Having grabbed their early lead, Enzo Bearzot instructed his side to do what everyone had expected them to – Claudio Gentile was assigned to man-mark Zico, and the Italians sat back to preserve their lead.
In hindsight, despite their defensive frailties, the one main hindrance to this Brazilian side was probably their lack of a true number nine. Serginho, who led the line in all five of their games in Spain, finished his career with eight goals from 20 games, while Éder, deployed as an outside left but often deputising as a striker, would finish his with eight in 52. Midfielders Falcão and Cerezo were among the finest in their positions, while the sides main attacking inspiration came from playmaker Zico – considered at the time the world’s best – and the intellectual Sócrates.
When Gentile’s detainment kept Zico out of proceedings, Sócrates found himself isolated and unable to propel Brazil forward as he so often had. Despite his equaliser putting them back in control of the group, they never seemed to have control of the contest.
When the true quality of the Italians was realised Brazil knew that they would be no pushovers. Although the majority of the game was unfolding outside the Italian box, their defence could not be breached. Brazil’s lack of wingers meant they could not stretch the play which suited the narrowness of their oppositions defence, while long searching balls from deep towards Rossi and Francesco Graziani were giving Brazil’s unconvincing backline food for thought.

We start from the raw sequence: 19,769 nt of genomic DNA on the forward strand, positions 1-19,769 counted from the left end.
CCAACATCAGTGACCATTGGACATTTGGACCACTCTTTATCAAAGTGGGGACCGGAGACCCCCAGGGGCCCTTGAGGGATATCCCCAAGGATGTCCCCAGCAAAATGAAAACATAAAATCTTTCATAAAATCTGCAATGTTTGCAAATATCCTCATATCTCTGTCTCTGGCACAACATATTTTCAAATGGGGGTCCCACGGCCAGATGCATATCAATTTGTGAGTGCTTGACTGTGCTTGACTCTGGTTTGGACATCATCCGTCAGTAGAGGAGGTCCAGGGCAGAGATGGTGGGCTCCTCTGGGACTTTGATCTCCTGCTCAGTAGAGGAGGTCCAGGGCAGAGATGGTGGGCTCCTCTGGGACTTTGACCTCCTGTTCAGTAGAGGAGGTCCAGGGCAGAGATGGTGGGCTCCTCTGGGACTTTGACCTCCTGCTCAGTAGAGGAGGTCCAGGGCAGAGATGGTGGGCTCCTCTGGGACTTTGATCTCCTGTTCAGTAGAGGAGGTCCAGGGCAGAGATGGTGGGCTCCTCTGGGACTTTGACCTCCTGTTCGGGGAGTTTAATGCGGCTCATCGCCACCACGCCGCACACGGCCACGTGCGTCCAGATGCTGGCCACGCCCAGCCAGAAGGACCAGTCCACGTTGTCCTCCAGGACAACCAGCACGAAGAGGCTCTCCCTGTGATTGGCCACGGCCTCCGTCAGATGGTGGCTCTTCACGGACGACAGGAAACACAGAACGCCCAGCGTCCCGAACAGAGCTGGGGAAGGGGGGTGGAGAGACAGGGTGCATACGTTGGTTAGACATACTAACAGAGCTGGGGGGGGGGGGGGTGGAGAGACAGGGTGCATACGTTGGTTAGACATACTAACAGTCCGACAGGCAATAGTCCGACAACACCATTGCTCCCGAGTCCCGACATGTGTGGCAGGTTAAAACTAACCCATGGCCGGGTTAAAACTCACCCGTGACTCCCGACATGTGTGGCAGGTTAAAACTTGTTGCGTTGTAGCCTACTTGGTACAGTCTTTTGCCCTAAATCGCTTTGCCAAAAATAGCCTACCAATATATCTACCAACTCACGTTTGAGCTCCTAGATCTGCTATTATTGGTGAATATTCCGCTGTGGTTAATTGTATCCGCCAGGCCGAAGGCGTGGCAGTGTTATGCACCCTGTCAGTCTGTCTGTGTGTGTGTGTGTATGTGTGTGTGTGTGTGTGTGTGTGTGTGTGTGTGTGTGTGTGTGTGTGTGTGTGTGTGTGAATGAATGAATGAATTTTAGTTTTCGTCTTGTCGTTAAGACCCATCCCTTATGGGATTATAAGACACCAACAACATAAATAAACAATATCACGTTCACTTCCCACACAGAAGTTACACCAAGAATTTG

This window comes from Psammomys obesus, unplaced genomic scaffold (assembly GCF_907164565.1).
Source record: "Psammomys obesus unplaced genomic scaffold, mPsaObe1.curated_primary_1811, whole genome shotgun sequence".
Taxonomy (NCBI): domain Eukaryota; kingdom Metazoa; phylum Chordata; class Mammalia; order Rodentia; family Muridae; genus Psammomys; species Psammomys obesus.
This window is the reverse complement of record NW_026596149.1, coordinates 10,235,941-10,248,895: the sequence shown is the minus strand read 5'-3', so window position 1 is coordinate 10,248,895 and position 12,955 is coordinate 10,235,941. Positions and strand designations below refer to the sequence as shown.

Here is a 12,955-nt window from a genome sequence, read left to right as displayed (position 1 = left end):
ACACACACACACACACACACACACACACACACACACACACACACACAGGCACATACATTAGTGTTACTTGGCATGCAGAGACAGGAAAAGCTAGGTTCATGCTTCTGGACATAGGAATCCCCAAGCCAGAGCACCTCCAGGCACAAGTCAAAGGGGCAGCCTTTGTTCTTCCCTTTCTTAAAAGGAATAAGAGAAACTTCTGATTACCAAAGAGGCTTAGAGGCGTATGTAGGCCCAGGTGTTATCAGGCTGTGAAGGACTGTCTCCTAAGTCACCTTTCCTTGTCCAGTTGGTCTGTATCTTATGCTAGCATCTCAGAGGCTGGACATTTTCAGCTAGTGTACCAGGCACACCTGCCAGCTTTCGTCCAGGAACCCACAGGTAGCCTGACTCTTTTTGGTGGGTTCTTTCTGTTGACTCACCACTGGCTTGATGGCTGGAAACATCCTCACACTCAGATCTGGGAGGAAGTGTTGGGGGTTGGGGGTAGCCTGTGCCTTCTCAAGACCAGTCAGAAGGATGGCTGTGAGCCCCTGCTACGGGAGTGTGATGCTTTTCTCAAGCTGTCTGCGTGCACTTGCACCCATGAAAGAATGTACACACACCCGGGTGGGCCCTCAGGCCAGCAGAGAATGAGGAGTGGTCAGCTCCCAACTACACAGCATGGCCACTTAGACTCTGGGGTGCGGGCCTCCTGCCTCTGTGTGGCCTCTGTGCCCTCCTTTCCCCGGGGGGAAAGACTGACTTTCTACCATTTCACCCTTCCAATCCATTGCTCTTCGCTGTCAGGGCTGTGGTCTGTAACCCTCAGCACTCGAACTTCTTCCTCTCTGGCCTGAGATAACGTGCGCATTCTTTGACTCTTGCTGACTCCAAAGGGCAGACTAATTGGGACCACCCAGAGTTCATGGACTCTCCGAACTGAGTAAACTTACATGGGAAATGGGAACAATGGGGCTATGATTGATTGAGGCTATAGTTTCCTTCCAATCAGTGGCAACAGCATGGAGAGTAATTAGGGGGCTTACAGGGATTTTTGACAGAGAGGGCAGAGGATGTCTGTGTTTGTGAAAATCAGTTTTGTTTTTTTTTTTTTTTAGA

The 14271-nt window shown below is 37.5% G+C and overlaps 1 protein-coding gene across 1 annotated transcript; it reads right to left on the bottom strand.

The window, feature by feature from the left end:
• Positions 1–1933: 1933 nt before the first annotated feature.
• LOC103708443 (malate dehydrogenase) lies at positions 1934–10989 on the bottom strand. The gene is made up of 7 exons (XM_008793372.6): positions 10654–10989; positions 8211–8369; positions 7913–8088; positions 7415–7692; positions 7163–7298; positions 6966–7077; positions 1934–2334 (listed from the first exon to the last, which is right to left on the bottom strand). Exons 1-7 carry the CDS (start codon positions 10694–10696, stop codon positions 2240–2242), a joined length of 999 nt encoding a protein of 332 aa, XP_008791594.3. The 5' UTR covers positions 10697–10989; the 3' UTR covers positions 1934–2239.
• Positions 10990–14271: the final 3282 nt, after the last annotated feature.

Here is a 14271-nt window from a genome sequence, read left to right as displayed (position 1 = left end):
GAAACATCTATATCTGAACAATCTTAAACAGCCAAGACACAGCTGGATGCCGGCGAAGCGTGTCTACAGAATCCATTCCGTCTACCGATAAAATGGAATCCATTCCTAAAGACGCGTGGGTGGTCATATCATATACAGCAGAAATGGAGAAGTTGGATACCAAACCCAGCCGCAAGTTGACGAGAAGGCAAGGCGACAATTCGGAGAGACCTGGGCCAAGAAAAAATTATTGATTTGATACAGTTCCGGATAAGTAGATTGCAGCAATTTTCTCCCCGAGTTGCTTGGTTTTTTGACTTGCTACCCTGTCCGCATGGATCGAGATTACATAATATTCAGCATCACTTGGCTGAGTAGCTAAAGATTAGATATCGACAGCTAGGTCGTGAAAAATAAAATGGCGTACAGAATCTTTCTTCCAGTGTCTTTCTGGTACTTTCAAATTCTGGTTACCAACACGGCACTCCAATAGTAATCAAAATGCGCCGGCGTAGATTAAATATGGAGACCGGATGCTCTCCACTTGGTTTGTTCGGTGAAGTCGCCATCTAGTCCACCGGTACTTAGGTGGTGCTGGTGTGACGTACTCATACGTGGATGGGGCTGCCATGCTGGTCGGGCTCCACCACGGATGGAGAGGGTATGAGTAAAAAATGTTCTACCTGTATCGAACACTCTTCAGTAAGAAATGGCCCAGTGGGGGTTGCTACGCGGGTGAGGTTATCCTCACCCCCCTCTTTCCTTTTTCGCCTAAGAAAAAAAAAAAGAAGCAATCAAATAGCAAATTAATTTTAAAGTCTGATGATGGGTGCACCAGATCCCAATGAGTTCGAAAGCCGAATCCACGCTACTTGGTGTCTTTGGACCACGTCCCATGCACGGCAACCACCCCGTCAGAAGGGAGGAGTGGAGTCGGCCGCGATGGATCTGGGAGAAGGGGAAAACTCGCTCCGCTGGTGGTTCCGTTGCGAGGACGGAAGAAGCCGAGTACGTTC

On twenty five minutes Cerezo attempted to find left-back Júnior inside his own half. The pass was poorly disguised and underhit which allowed the opportunistic Rossi to step across the awaiting defender and win possession. The quick turnover left the striker one-on-one with Peres, an opportunity which he was never going to turn down.
When Brazil’s economic growth between 1975 and 1981 began to stagnate under the presidency of João Figueiredo the country was plunged in to yet another crisis. Since gaining its independence from Portugal in 1822 the rate of GDP growth in Brazil failed to meet that of its population. The one escape from cataclysm for its people was always football. From Leônidas Da Silva in the late 1930’s to Pelé and Garrincha in the 1950’s and 1960’s, a sense of entitlement always surrounded the Seleção.
But here loomed another question of identity. Irrefutably the best side in the world, with two of the world’s best at their peak, they wound up trailing 2-1 to a side playing agricultural football predicated on a tight defence and an isolated, two-manned attack.